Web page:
Lagos Traders Lose Millions Of Naira To Fake Microfinance Bank

It was a tale of woes for unsuspecting traders who fell prey to the antics of a fake microfinance bank and lost millions of Naira in the process. Some of the Lagos-based traders, who disclosed their ordeal to The Guardian, said they were lured into parting with substantial amounts of money, contributed through daily savings with marketers of the bank.

The bank was said to have lured the victims, the majority of which were market women, into saving millions of Naira sequel to securing some phantom mouth-watering loans.

The loan seekers were, however, disappointed when, after months of pooling funds together, they discovered to their chagrin, that the said microfinance bank had pulled the wool over their eyes; the financial institution smartly closed shops, with its staff gone into hiding after four months of dubious banking operations.

Three of the victims – Mrs. Helen Eboh, Mrs. Anifowose and Mr. Abdul hammed – described the development as painful.

“They collected money from almost every trader in Akute area, and all of a sudden, they stopped coming. They closed down the office they rented around the place, even their head office, said Eboh, who had saved N30,000 before the disappearance of the bank’s officials.

“They actually had a branch in our area, and because everybody knew their office, people were contributing daily – some people N2,500; others N4,000. At a point they were coming everyday, but suddenly they stopped coming for a week. When I tried the mobile number they gave me, they were not picking up the calls. It was not until I sent terrible text messages that they called back to inquire who I was, but they stopped picking up my calls afterwards.

A check at the Other Financial Institutions Department (OFID) of the Central Bank of Nigeria (CBN) in Lagos, however, revealed that the bank neither applied for a microfinance bank licence nor was listed as one of such. A senior official of the department, in a telephone interview, said the CBN would “do the needful” by addressing the issue.

On why the regulatory body was not able to nip the problem in the bud, he said that it was the expectation of the department that customers would do due diligence before entering into a contract with any microfinance bank. Such precautionary measures, he said, include requesting for the bank’s licence, which is statutorily hung in the banking hall of every CBN approved microfinance institution.

“Members of the public are advised not to transact business with such banks that are not licensed. They are also advised to demand to see the licence of the banks they want to do business with. Such licences are supposed to be supposed to be displayed in their premises. If they do not see it, then they should not transact business with them,” he said.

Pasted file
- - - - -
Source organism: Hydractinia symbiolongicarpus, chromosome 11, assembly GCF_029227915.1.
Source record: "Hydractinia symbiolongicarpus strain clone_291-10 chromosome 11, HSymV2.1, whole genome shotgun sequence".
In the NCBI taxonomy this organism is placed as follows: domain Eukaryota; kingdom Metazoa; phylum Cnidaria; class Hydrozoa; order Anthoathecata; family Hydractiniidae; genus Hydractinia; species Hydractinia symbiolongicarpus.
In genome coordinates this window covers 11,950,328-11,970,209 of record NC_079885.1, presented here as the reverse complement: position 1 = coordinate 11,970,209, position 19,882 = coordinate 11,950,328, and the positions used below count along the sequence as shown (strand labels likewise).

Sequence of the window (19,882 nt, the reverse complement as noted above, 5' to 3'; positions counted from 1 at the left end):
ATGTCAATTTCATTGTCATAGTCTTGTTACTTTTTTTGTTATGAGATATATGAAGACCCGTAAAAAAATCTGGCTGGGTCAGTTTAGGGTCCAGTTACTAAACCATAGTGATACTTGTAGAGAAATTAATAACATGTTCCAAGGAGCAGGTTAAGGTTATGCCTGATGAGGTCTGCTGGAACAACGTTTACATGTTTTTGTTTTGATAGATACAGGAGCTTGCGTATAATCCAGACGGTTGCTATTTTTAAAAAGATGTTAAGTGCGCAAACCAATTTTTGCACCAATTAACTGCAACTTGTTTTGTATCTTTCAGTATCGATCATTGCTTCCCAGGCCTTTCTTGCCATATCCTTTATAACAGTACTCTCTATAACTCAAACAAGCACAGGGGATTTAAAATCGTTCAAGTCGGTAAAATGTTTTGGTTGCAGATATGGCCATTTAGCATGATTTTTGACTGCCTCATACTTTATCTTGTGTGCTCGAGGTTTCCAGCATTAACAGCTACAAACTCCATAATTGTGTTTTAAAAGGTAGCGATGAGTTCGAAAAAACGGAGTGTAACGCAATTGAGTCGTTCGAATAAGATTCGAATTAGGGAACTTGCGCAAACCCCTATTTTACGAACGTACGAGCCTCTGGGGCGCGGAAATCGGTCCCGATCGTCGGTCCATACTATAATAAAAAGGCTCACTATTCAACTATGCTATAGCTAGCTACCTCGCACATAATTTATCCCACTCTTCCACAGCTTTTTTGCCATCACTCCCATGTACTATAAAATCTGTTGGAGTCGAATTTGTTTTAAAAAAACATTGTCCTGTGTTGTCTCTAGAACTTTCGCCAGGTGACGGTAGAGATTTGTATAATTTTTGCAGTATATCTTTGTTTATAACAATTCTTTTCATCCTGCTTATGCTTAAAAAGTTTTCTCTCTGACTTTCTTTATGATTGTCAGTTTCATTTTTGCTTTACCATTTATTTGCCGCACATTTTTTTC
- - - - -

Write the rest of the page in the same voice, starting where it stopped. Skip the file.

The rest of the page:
The official, however, declined comments on the possibility of such documents being forged by desperate swindlers.

When The Guardian visited the premises of the bank’s head office on Ayo-Alabi Street, Oke-Ira, Ogba, on Thursday, the only sign of banking business in the one-storey building was a loosely hanging notice on the outer wall of the building. With the inscription: PS Microfinance Bank Limited, the notice appears to attract passers-by to the deserted flat newly painted in radiant green.

Sources in the neighbourhood said the officials were last seen a month ago. According to them, depositors of the bank have been streaming in to request for their money only to meet an empty office.

“An old man, who claimed to have contributed over a N100,000 came here yesterday (Wednesday) and cried his hearts out,” said one of the residents in the area.

“I was deeply touched, because the man said it was all he has got. People have been coming here to challenge us and we do tell them that they are no longer coming.”

“I know them very well, there are two managers, a man and a woman, who also had a lot of staff working with them. Sometimes, I see them passing by but they no longer come to the office,” another lady said.

Efforts to reach most of the marketers did not yield much fruits, as most them did not pick their calls. A lady who eventually responded to one of such calls said the owner of the handset was not available and promised to deliver the message to him.

Further investigation, however, pointed to a disagreement between the Managing Director of the bank, and the Chairman over embezzlement of funds collected from contributors.

” It was not our fault as marketers. There is a kind of mismanagement of funds between the managing director and the chairman of the bank. This led to some form of discouragement. If we had known, we would have let our customers know about the development before it went out of hand. Now, we are hiding as common criminals,” said another marketer who spoke to The Guardian on the issue.


To Top